Besides, who cares how the districts look? The current House and Senate map (which are fair) have some pretty ugly districts on them because the county and city boundaries they are based on have some pretty ugly curves! I just don’t understand how Cowsert and his allies in the legislature can do this with a straight face after years of decrying the Democrats for doing basically the same thing.

    I thought it would take Democrats years to regain the middle ground on redistricting, but with today’s Georgia GOP their principled stands from the recent past will be their opponents campaign planks in the near future.

  24. DoubleDawg3 says:

    As for the post above, I’m not sure how the Governor feels about this either, considering part of his campaign against Barnes and the Dem’s was based on the things they did while redistricting – maybe this is a case like last years Congressional maps – he’s being brought into it out of his own will. However, I’m sure someones alredy checked to make sure he’ll sign off on it – or it wouldn’t have been introduced.

    That said, I think that the GOP/Court redistricting in the recent years is an overall “good” thing – as the maps now look far better than those put in place by Barnes. However, I agree that it looks kind of greedy to be changing a district, basically b/c you feel there is a risk to lose one seat in the Senate.

    Will the day ever come where an independent commission will draw the maps in GA? Seriously doubt it – but it might be the best solution for this continuing fight.

  25. DoubleD, the court reapportionment of the legislative districts was done by an impartial drawer who looked at historical legislative maps (to see what communities had been kept in certain districts together) and followed county and city lines.

    There is a good reason he centered a district around Athens, instead of splitting Athens right down the middle: it’s the right thing to do. If you want an independent commission, just ask the Republicans in charge to do it and we could have one in two weeks. But effectively the current maps were done by an independent commission.

    If Hudgens, Cowsert et al change them this one time, I’m guessing that soon the maps won’t look anything like they do now. Every time a popular incumbent like Kemp retires from a swing district, they will have to redraw the map to make the open district solidly Republican so that they won’t lose it.

    I’m not sure that Sonny has signed off on it. I wouldn’t be surprised if the Senate is playing chicken with him to see if he’ll go along with their blatant powergrab. I hope he does the right thing, and I hope the adults in the Senate like Eric Johnson stop it before it starts.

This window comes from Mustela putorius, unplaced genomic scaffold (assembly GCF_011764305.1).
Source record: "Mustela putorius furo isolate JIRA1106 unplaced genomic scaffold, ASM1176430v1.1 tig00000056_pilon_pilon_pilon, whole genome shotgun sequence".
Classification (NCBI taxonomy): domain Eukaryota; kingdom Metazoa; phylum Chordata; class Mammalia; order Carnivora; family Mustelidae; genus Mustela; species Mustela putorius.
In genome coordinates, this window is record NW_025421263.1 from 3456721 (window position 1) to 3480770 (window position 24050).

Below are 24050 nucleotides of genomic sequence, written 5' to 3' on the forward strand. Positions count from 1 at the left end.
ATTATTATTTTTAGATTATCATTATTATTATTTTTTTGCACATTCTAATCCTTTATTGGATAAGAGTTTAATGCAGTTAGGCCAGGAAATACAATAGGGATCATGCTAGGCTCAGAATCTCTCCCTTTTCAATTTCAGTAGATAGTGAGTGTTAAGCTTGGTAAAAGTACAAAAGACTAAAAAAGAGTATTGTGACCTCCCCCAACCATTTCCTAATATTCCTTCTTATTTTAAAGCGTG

Speaking of Eric, I know he reads and comments on this site. Are you willing to open yourself up to massive hypocrisy by signing off on this? Before he became a part of the leadership he used to say some very colorful things, and said numerous things about how bad partisan redistricting was — I’d hate for those statements to come back and bite him in the ass.

  26. And another thing, Glenn Richardson once told a sob story in the well about talking to his children about redistricting, something along the lines of “Some powerful people don’t want Daddy to be in the legislature anymore.”

    Well I ask Glenn, what will Jane Kidd tell her children???

  27. Romegaguy says:

    I guess it is hard to beat an incumbent Governor that is ahead in polls and has raised over $20 million…. I think I have heard this before, like maybe 4 years ago.

  28. HeartofGa says:

    Regarding Jane Kidd, there was a time when people paid attention when Republicans tossed around words like “radical” or “liberal”, but not so much anymore. It’s an overused knee-jerk response to anyone perceived to be a threat. Jane is an excellent candidate and an excellent legislator who has served her district well. This whole situation- the name calling and moving the lines-reminds me of playground politics. If it seems like the other guy (or gal in this case) might win, just change the rules or try to shame them off the field. The real shame is that her opponent does not feel confident enough to simply be an adult, address the issues and win or lose on his own merit. Georgia voters will see this move as a grab for power. As a Democrat, I believe that voters’ choices in 2002 and 2004 reflected in large part the public’s opinion of the attempt by Democrats to gerrymander. Watch out, that dog will bite.